Sunday Snippet: Dorothy Sarnoff on Public Speaking

“Make sure you have finished speaking before your audience has finished listening.”

It has been said that many people name public speaking as their greatest fear, even more so that they name the fear of death. This means that you’d rather be the one in the casket at your funeral than the one giving the eulogy. I won’t go so far as to say that this is understandable and justified, but I will say that the fear of public speaking is incredibly common and normal.

John Chow and I were the featured speakers at Freelance Camp yesterday, offering a lunchtime talk about how freelancers can make additional income by blogging. This seemed like a great opportunity to promote our respective brands, as well as a way to promote our book. The networking and learning opportunities at Freelance Camp Vancouver were numerable as well.

I will admit that I don’t have much experience in public speaking and I was naturally nervous standing in front of 150+ people during the lunchtime session at Freelance Camp. At the same time, I understood the value of stepping outside my comfort zone and taking the calculated risk of speaking at the “unconference.”

On the one hand, I was nervous about having enough to say to fill in our time slot, but on the other hand, I didn’t want to ramble on about nothing in particular. That’s precisely where today’s quote from Dorothy Sarnoff comes into play. Whenever you step in front of an audience, you want to provide them with value and interest. The last thing you want is a long, drawn-out speech that no one cares about anyway.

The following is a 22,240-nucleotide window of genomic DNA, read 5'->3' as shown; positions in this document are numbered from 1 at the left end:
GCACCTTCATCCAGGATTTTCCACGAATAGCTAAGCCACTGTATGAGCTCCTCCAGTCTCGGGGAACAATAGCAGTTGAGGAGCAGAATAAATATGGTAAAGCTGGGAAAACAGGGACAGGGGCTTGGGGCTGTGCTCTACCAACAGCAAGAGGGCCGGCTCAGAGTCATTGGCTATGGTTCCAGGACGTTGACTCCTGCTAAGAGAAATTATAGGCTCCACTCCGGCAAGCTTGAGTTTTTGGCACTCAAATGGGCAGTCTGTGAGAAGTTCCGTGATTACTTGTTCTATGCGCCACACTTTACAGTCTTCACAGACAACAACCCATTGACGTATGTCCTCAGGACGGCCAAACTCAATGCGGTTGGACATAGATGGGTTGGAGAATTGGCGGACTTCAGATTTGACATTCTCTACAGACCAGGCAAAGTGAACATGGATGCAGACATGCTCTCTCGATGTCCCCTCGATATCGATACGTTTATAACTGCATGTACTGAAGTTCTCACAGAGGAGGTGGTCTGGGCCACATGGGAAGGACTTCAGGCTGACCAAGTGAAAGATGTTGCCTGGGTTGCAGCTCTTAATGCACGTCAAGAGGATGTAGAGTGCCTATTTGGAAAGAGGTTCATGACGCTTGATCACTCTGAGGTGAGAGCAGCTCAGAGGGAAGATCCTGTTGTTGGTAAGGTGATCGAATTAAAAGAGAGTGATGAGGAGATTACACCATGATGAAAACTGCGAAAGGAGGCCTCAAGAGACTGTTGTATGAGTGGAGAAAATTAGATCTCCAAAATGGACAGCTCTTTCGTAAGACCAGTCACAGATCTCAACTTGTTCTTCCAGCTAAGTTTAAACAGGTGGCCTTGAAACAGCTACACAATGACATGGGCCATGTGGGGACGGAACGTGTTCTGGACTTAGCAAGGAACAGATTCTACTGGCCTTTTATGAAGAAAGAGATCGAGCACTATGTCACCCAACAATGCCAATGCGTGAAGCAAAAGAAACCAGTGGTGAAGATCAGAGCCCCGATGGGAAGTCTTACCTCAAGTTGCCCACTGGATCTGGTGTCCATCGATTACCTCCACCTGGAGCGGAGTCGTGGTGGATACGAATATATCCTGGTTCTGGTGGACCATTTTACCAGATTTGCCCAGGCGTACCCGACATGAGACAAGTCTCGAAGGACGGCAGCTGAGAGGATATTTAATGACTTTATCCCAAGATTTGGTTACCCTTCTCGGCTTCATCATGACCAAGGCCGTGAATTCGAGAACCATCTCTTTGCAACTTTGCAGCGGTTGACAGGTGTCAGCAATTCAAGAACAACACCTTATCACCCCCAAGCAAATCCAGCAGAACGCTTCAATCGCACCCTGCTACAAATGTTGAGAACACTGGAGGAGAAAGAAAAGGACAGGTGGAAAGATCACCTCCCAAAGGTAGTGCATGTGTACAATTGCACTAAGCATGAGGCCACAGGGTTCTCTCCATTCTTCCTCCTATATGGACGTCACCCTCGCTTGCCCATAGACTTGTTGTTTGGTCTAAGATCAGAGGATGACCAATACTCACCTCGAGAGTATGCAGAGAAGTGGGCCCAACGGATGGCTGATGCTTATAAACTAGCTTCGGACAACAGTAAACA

In case you’re not as familiar, Dorothy Sarnoff was a famed American opera singer who went on to be a rather popular self-help guru. She was an “image consultant” to such notable names as Jimmy Carter, Danielle Steel, and Paloma Picasso.

Despite my initial apprehensions regarding the speaking engagement, I’m glad I took the opportunity. Even if it doesn’t translate into any immediate monetary gains, saying that I am a published author and a featured speaker should be good for my freelance writing career.